NPR Staff and Audience Want Another Ombudsman That Thinks NPR Is Too Conservative

July 13th, 2014 7:19 PM

NPR’s absentee ethics watchdog/ombudsman Edward Schumacher-Matos is ending his three-year term (with three items in the the first six months of 2014, one of them insisting on a ban of the word “Redskins.”) NPR is looking for someone who has a “diplomatic style that will earn the respect and trust of the public and the NPR staff and other NPR managers.”

In reality, they’re not looking for someone who makes sure all taxpayers get a fair shake from the media outlet they’re subsidizing. They’re looking for someone to please NPR staff and the hard-core lefties known as the NPR “public.”

Schumacher-Matos told St. Louis Public Radio he “found the NPR audience to be a passionate bunch, with a close connection to NPR.”

“I know of two media outlets in the United States where the audience considers the outlet theirs. It’s a part of their life and they have an emotional attachment to it,” said Schumacher-Matos. “One’s the New York Times, where I worked. And one is NPR.”

Let us repeat: leftists treat public TV and radio as their own ideological sandbox. They get very upset when anyone more conservative than David Brooks appears. Juan Willams got canned by NPR for going on The O’Reilly Factor – because the NPR audience was furious. Don’t ignore that the firing happened in the middle of a pledge drive for listener cash.

Schumacher-Matos appeared on the Kojo Nnamdi Show on WAMU in Washington D.C. on June 4. In the very last minutes, Nnamdi read someone’s complaint about a liberal tilt.

KOJO NNAMDI: We got this email from Gail in Bethesda. "I am a long time and frequent listener to NPR and on the point of diversity, there is one category you are neglecting to discuss. Political diversity. The vast majority of viewpoints are liberal and progressive. If --both of these segments self describe as being inclusive and open-minded, unless you differ with them politically." Comments, Edward Schumacher-Matos?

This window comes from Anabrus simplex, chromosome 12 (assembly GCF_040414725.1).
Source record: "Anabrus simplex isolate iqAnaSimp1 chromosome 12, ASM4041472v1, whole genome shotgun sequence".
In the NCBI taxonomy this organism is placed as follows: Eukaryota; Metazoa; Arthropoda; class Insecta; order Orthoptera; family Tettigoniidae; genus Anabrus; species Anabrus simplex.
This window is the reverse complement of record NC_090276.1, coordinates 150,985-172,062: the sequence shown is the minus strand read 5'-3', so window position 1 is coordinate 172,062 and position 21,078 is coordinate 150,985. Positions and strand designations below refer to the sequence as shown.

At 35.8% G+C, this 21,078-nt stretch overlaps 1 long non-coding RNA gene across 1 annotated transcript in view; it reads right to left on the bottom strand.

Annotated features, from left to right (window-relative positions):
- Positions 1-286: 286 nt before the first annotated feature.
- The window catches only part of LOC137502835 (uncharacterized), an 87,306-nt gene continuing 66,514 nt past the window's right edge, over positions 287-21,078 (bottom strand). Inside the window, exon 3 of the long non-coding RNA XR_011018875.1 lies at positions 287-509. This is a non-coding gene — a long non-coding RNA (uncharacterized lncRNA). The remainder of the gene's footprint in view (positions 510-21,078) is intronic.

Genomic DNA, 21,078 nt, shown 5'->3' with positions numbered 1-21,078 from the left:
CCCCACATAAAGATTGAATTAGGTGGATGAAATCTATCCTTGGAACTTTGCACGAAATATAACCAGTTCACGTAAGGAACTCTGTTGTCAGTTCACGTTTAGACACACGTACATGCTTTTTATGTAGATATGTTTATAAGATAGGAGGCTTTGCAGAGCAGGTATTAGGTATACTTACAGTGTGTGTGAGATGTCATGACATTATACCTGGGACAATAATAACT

SCHUMACHER-MATOS: This will surprise some members of the audience. I get more complaints from the left than I do from the right about bias. People complain that NPR has fallen into false equivalence and it bent over backwards and has become too conservative. And I get real complaints from people who consider themselves the real progressive left and this is, you know, the Ralph Naders and a whole -- Gloria Steinems and all the people who have, you know, were big leaders from the left side during the '60s and '70s and still are out there today.

And a lot of people to the left of President Obama and to the left of Bill Clinton who are saying that, you know, you are using these centrists as representing the left and the progressives when they're just centrists. And so all of your stories are about the political fight or the views of the center, maybe it's a little bit center left, but not really progressive, as far as they're concerned, versus the right or versus the conservatives.

And so the voice that's being left out is the left voice, not the right voice, if I'm making myself clear. And, you know, they have a very good point.

This matches how E.S.M. handled allegations of liberal bias in 2012 by interviewing....Ralph Nader.

Earlier: NPR Ombudsman Slams NewsBusters, National Review: 'Certainly No Liberal Bias' on Murdoch